Skechers will be paying out $40 million dollars to consumers who purchased their so-called toning shoes, after U.S. regulators disputed the claim that the sneakers' design built muscle and helped users lose weight.
The $40 million class-action settlement, which covers more than 520,000 claims, was approved by U.S. District Judge Thomas B. Russell on Monday.
The shoes at the center of the lawsuit were Skechers' Shape-ups, Resistance Runner, Podded Sole Toner Shoes and Tone-ups lines.
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Individuals with approved claims will receive a maximum repayment of up to $80 per pair of Shape-Ups; $84 per pair of Resistance Runner shoes; up to $54 per pair of Podded Sole Shoes; and $40 per pair of Tone-Ups, The Associated Press reported.
The only exception to the court sanctioned refunds is for two individuals who served as lead plaintiffs in the case, who will receive $2,500 from Skechers, the AP reported.
The federal judge also ruled that an additional $5 million, apart from the $40 million to consumers, will be paid by Skechers to attorneys to cover their fees in the case.
The ruling comes one year after the Manhattan Beach, Calif.-based shoe company reached a settlement with the Federal Trade Commission over its advertisements, which were found to have "deceived consumers by making unfounded claims" the government watchdog agency stated.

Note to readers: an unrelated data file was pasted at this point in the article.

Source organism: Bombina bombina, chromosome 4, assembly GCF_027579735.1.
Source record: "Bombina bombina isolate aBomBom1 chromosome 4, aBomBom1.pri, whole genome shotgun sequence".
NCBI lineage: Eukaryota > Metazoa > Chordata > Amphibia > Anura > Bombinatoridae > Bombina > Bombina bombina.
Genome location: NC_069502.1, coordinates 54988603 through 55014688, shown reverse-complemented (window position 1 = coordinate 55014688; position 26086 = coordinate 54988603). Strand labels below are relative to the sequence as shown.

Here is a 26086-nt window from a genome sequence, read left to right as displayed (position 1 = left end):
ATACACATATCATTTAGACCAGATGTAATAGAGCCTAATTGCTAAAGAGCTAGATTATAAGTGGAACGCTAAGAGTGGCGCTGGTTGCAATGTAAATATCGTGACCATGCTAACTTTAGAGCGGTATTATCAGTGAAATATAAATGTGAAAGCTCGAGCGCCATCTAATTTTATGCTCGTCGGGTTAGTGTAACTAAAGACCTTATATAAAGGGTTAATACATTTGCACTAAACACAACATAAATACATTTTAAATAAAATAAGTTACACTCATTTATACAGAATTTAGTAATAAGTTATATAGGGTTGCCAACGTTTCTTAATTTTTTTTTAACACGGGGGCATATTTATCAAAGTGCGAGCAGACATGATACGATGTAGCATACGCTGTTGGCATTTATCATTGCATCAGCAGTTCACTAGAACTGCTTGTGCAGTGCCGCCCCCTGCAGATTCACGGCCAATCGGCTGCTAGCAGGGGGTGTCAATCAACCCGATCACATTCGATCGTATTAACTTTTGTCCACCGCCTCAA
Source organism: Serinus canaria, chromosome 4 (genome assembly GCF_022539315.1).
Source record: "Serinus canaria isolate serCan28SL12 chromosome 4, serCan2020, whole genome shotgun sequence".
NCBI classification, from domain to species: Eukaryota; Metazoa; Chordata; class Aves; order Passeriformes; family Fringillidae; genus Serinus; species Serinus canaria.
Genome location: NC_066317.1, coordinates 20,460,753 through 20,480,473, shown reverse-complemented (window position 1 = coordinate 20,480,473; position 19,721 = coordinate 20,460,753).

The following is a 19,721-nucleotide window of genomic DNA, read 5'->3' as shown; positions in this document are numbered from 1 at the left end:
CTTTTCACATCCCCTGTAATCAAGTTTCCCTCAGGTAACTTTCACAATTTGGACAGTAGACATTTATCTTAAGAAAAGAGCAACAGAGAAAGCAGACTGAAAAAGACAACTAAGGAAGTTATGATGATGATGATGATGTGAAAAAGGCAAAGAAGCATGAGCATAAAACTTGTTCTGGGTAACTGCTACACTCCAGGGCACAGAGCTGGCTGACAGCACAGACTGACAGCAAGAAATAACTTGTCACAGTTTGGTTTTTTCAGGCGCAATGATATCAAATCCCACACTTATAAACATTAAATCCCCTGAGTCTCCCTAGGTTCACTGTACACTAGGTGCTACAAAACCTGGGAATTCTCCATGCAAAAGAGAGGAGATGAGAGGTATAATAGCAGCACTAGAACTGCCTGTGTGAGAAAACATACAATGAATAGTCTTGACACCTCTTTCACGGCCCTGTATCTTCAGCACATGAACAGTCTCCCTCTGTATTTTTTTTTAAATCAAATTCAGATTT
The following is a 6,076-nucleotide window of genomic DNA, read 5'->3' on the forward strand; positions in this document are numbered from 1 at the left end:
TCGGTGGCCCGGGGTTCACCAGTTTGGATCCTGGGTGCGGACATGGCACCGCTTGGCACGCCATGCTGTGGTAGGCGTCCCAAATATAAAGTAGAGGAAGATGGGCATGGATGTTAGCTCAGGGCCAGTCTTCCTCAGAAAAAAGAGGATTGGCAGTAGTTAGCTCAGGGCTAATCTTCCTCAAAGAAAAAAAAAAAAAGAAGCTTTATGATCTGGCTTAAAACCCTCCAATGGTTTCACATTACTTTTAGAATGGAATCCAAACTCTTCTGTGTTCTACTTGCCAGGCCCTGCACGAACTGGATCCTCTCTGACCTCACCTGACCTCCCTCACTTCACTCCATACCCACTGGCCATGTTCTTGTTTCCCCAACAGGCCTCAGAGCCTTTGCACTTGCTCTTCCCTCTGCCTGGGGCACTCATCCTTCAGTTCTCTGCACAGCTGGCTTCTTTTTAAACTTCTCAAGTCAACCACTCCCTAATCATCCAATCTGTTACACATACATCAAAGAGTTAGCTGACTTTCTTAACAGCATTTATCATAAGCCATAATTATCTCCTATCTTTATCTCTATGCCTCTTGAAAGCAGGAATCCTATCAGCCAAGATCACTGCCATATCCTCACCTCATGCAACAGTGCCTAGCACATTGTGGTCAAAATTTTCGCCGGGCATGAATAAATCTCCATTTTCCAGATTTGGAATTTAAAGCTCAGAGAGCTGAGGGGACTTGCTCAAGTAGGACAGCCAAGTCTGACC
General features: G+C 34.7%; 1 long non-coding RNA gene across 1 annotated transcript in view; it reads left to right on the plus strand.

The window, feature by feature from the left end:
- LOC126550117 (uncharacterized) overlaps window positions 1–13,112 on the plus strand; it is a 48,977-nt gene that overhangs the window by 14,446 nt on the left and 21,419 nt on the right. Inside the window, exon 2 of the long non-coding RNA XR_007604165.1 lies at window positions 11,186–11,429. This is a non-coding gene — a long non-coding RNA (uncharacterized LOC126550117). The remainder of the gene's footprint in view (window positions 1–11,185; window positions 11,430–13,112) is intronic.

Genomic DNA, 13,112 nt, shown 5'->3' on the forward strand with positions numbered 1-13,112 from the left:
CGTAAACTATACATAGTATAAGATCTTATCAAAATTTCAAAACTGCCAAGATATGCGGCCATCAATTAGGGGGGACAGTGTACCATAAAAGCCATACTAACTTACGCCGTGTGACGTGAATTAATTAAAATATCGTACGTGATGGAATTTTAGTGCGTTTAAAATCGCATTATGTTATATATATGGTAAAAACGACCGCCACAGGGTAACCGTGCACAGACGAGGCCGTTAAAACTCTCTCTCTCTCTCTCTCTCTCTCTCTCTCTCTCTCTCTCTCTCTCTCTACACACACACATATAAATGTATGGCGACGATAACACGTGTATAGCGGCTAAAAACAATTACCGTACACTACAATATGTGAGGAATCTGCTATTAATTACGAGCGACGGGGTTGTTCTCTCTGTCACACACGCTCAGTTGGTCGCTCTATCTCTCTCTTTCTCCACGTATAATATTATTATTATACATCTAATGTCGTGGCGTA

The FTC case against Skechers was part of the $40 million consumer settlement announced on Monday.
"Skechers' unfounded claims went beyond stronger and more toned muscles. The company even made claims about weight loss and cardiovascular health," David Vladeck, director of the Federal Trade Commission's Bureau of Consumer Protection, said last March as reported by ABC News. "The FTC's message, for Skechers and other national advertisers, is to shape up your substantiation or tone down your claims."
Skechers disputed the claims that their ads were deceiving, but reportedly decided to settle in order to avoid long litigation the company said at the time.
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The settlement with the FTC prohibited Skechers from running the disputed ads in the future.
Similarly last year, Reebok also agreed to a settlement over its EasyTone walking shoes and RunTone running shoes
, in which it agreed to refund $25 million to consumers for claims of false advertising.
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